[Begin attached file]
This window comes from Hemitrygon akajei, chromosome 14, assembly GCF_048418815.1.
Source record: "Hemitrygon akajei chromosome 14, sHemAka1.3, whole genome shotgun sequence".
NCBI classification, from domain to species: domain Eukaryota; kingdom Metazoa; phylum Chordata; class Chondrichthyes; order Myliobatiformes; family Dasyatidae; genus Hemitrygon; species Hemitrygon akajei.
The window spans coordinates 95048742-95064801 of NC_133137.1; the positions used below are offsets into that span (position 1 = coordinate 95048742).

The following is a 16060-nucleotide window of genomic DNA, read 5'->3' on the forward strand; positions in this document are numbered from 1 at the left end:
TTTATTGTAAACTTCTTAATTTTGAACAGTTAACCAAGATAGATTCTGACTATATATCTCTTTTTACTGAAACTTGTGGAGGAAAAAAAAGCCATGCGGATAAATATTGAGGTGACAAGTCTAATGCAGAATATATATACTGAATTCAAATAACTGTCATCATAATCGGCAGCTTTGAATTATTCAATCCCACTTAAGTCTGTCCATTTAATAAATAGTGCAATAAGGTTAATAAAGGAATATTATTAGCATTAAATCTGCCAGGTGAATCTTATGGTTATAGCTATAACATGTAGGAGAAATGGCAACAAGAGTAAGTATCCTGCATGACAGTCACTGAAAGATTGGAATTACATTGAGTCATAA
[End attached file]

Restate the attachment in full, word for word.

This window comes from Hemitrygon akajei, chromosome 14, assembly GCF_048418815.1.
Source record: "Hemitrygon akajei chromosome 14, sHemAka1.3, whole genome shotgun sequence".
NCBI classification, from domain to species: domain Eukaryota; kingdom Metazoa; phylum Chordata; class Chondrichthyes; order Myliobatiformes; family Dasyatidae; genus Hemitrygon; species Hemitrygon akajei.
The window spans coordinates 95048742-95064801 of NC_133137.1; the positions used below are offsets into that span (position 1 = coordinate 95048742).

The following is a 16060-nucleotide window of genomic DNA, read 5'->3' on the forward strand; positions in this document are numbered from 1 at the left end:
TTTATTGTAAACTTCTTAATTTTGAACAGTTAACCAAGATAGATTCTGACTATATATCTCTTTTTACTGAAACTTGTGGAGGAAAAAAAAGCCATGCGGATAAATATTGAGGTGACAAGTCTAATGCAGAATATATATACTGAATTCAAATAACTGTCATCATAATCGGCAGCTTTGAATTATTCAATCCCACTTAAGTCTGTCCATTTAATAAATAGTGCAATAAGGTTAATAAAGGAATATTATTAGCATTAAATCTGCCAGGTGAATCTTATGGTTATAGCTATAACATGTAGGAGAAATGGCAACAAGAGTAAGTATCCTGCATGACAGTCACTGAAAGATTGGAATTACATTGAGTCATAA